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Lifestyles of the Precision-Shooter


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I have been saying for a long time that playing craps professionally is not so much a career as it is a lifestyle.  When I am at home, I live a fairly normal life.  I attend to everyday things like paying the bills, and preparing dinner for friends and guests.  I collect vintage and exotic automobiles, plus I am involved in certain other aspects of motor-sports.   I hike, I ski, I collect wine, and I sometimes even have time to write an article for Irishsetter’s excellent web-site.  However, when I am at a resort destination like Las Vegas, I tend to take in a few more of the “good things,” that a town like that has to offer.

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My journey as a professional player began back in 1990.   My actual journey with craps started about a decade-and-a-half BEFORE that, but my fortunes ebbed and flowed on the whim of lady luck as a random-roller.  For today’s journey, we won’t be trotting out all the old photos of the Las Vegas Strip like we did in our Walking with a Vegas Ghost set of articles.  Instead, I thought that we would share a glimpse of what some of the premium perks and comps are like.   You may be familiar with most of them, and in fact, you may have partaken in some, and hopefully you enjoyed them as much as I have.   For others that are just starting out to improve their game with Precision-Shooting, it can be a view of good things to come.

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Starting with the air-flight, if you are not driving, some casinos will automatically refund a portion of your airfare upon arrival. This is done in anticipation of your expected amount and level of play based on previous visits.  Even a $700 cash-rebate upon showing your airline ticket to your Casino Host upon arrival, offsets most or all of your initial transportation costs.

Quite a few casinos have a fleet of limousines that are used to shuttle patrons back and forth between the airport, as well as being available for use around town while you are their guest.  When you are arranging your stay, you might want to inquire whether they will pick you up at the airport.  They’ll need your time of arrival and flight number.  However, confirm your hotel accommodation FIRST, and them call back to arrange for the limo AFTER you have a flight booked.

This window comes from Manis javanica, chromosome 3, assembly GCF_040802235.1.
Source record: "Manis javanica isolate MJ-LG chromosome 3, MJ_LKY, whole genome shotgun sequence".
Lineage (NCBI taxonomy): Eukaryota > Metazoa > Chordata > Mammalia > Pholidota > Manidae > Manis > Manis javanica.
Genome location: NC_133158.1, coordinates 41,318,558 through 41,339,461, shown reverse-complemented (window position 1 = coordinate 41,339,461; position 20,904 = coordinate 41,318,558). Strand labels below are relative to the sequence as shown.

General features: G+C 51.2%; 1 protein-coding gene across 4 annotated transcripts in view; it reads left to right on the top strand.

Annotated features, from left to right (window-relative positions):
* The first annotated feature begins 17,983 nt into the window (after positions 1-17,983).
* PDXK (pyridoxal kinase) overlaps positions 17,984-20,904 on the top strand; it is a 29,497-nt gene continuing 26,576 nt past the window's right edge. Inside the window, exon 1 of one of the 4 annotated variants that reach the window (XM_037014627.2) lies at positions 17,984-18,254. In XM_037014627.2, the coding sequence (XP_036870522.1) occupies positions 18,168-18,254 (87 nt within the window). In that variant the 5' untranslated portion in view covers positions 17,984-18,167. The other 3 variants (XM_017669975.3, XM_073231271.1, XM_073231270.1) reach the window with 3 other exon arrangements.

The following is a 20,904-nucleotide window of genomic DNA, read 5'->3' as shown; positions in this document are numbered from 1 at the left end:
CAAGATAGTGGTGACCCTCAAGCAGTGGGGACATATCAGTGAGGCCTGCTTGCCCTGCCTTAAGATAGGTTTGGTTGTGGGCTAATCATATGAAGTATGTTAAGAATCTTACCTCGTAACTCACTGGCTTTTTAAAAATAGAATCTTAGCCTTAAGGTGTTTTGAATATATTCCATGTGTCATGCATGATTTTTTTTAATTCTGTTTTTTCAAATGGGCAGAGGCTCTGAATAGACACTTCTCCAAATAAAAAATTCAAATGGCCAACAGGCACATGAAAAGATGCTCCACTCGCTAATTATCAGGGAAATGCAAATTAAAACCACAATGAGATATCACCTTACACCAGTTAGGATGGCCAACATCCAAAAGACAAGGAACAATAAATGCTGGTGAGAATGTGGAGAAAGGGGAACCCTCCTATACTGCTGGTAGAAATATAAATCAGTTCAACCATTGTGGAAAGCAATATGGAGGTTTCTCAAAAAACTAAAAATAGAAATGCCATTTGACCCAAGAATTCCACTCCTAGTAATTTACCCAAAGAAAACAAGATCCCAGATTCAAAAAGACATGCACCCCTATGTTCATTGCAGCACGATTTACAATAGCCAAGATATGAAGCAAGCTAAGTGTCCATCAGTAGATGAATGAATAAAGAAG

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Upon entering the hotel you’ll have to check-in. This is where tourists are separated from “casino-savvy” players.  Most places have exclusive check-in lines for VIP’s and Gold Player Cardholders, plus most of the bigger houses have exclusive private-club-type settings where comped-invitees can enjoy some champagne, as your computer-coded room-key is prepared.  It sure beats standing in line for ninety minutes with several planeloads of other tourists.

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In a lot of cases, my own play does not qualify for the biggest suites or the highest hotel penthouses, but sometimes it does.  I am not a “whale” by any stretch of the imagination.   Thousands of players bet way more than I do.   My line-of-credit is relatively high, and shows my willingness to expose my money to the casino-edge.  However, my betting mounts actually start out pretty low compared to high-rollers.  The only time you’ll see me at the $25 minimum tables, is when I am shooting solo, and there are no other open spots at other tables, which that is a rare occurrence.

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I like to be comfortable wherever I stay.  I have become accustomed to the finer things in life, and I want that same level of comfort wherever I stay.  That does not mean that you have to seek out the best resort.  In fact, several “lower-rung” resorts have suites that are just as nice as the big houses, and they’re MUCH easier to get.  The bonus is that the level of play required to justify that kind of comp is usually up to 90% lower than it is at the mega-resorts.

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Due to the number of hours that I put in at the tables, some comps are readily available for the taking.  I average between 20 and 30 hours of play each week.  For a regular player, that may seem high, but when you consider the hours that you log during your regular work-week, then it’s not so bad.  Keep in mind that when some players visit Vegas, they play for up to 8 or 10 hours each day.  That’s a lot of play, but they may only visit two or three times each year, for a total of perhaps 90 hours of Vegas-play in one year.  On the other hand, I spend about six-months per year there, and that totals about 650 hours of play.

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With that kind of bankroll-exposure-time, the casinos can be VERY generous. But like I said before, some casinos are generous, while others are as stingy as ever.  Part of my “job” is to determine where the best PLAYING conditions are, and then balance them off against where the best COMP conditions are.  If you are making obscene amounts of money at the tables, it makes a lot of sense to sometimes pay your own way, instead of playing under bad conditions just to get their comped “run of the house.”